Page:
In ‘A Bullet For Bullock’, we see the pathetic personal life of Harvey Bullock as Batman attempts to help him survive a number of assassination attempts over the Holidays. We also get an idea of how long it’s been since the series started: Harvey Bullock mentions he’s been working for the Gotham P.D. for fifteen years. Given that he was a shown as a beat cop in the flashback scenes of the Season One Finale, ‘Batman: Mask of the Phantasm’—and assuming he was just starting there as a rookie—it’s been about four to five years since the first episode of this watch order, ‘The Cape and Cowl Conspiracy’.

74. ‘Blind as a Bat’ is Dr. Leslie Thompkins’ last appearance in the series, as well as Penguin’s ‘finest’ hour as he engages in domestic terrorism and holds Gotham City hostage. Mayor Hill also makes an appearance negotiating the Penguin’s demands. This is also the Penguin’s last starring appearance, and for good reason: the harm he causes here dwarfs anything he did previously, and results in a prolonged deliberation, with his trial only beginning at the time of ‘Riddler’s Reform’. While following up on the Penguin’s indictment as Bruce Wayne sometime after this episode, Bruce meets and begins dating Janet Van Dorn, Gotham City’s new District Attorney.

75. ‘Showdown’ is Ra’s Al Ghul’s final appearance in Batman: The Animated Series: an entertaining side-story giving legitimate claim to Ra’s being over 600 years old. This episode is also notable for three reasons: 1) it closes out the Ra’s Al Ghul episodes for Batman: The Animated Series, going back to the Season Three Finale; 2) it features Robin, foreshadowing the second half of this season and the format switch to The Adventures of Batman and Robin; and 3) it shows how far Batman has grown in compassion for his enemies, with Robin being visibly surprised by his decision to let Ra’s go. More examples to come…

76. Finally! ‘Trial’ is the last episode in this viewing order to have the Batman: The Animated Series original title card, working as the mid-season break and plateau episode for the series. After Poison Ivy is recaptured by Batman after some time from the events of ‘House and Garden’, the Arkham Asylum inmates throw a coup and take over with the help of The Mad Hatter. All the ‘insane’ villains (plus one Killer Croc—who has faked insanity to get moved to Arkham Asylum, being an easier place to break out of) make appearances here, even The Riddler, who gloats from the jury box but strategically does not interfere. His role (or lack thereof) in the Arkham Asylum takeover likely plays a big part in his release just two episodes later. This is also Harley Quinn’s second major fallout [Stage Four] with the Joker, and after this episode, the Arkham Asylum doctors finally figure out the best thing for Harley is to separate her from him, given he was the root of her psychosis [about time!]. Following this episode, the remainder of the season is structured so that the remaining episodes all include the revamped ‘The Adventures of Batman and Robin’ title sequence.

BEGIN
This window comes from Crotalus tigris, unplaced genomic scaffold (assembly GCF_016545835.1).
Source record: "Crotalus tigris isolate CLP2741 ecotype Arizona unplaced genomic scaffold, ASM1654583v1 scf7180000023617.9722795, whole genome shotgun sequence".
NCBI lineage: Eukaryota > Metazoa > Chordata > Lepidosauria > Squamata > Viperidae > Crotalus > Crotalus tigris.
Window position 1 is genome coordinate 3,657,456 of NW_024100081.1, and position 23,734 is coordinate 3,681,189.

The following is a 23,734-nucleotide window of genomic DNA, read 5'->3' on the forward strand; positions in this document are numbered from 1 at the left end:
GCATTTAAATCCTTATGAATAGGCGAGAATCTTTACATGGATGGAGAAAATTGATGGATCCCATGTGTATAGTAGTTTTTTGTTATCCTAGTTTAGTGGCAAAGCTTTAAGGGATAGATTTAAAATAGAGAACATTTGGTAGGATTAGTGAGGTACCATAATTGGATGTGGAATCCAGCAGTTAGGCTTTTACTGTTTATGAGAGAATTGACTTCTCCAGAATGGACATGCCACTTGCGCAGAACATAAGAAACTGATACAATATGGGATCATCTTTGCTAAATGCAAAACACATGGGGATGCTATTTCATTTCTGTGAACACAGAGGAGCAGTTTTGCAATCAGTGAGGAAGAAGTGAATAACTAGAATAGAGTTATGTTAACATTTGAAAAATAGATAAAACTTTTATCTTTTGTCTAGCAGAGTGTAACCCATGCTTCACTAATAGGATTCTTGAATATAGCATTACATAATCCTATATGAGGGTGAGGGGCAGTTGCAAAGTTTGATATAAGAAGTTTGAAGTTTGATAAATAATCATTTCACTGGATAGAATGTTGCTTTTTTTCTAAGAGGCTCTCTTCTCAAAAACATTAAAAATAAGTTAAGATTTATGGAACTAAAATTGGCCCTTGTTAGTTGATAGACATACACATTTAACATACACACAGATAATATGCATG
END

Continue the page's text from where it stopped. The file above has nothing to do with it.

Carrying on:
After a long absence (with a brief cameo in ‘The Worry Men’), we have Mr. Freeze’s second appearance, in which he is kidnapped by Walt Disney to procure the secret of immortality. We also see that Arkham Asylum has really bumped up security following the constant escapes in Season Three and the inmates’ takeover in the previous episode. Having ‘Deep Freeze’ as the first episode of TAOBAR gives a nice bump of time between the end of this episode and his reappearance in the Season Four/Series Finale, ‘SubZero’. This episode is also Karl Rossum’s last appearance. After his encounter with the Batman duplicant in ‘His Silicon Soul’, he has a change of heart about his vocation and returns to robotics to make toys rather than tools as a way of remembering the daughter he lost.

78.  ‘Riddler’s Reform’ is next, the last appearance of the Riddler with a quick cameo of The Penguin’s trial following the events of ‘Blind as a Bat’. Robin injures his leg but is not as badly wounded as in ‘The Terrible Trio’; he’s up and going in the following episode. We also see brief cameos from several Arkham inmates, including Two-Face and the Joker who are still locked up at the time of the episode.

79. We then get some closure with the reappearance of Temple Fugate/The Clock King in ‘Time Out of Joint’. Dick Grayson makes references to 2 Season Three episodes that he was filled in on while recuperating from his injury in ‘The Terrible Trio’. The Batmobile takes a beating but is fixed quickly, only to meet its worst vandalism since Season One in the very next episode.

80. Both the Batmobile and Killer Croc get absolutely wrecked in ‘Bane’. As it is being repaired, the Batmobile doesn’t appear in the next episode. Following the taped confession at the end, this is unsurprisingly the last appearance of Candice, as her infidelity displayed here would certainly be cause for ‘termination’ by Rupert Thorne. Killer Croc is in traction and remains in recovery for the remainder of the series, as this is his last appearance.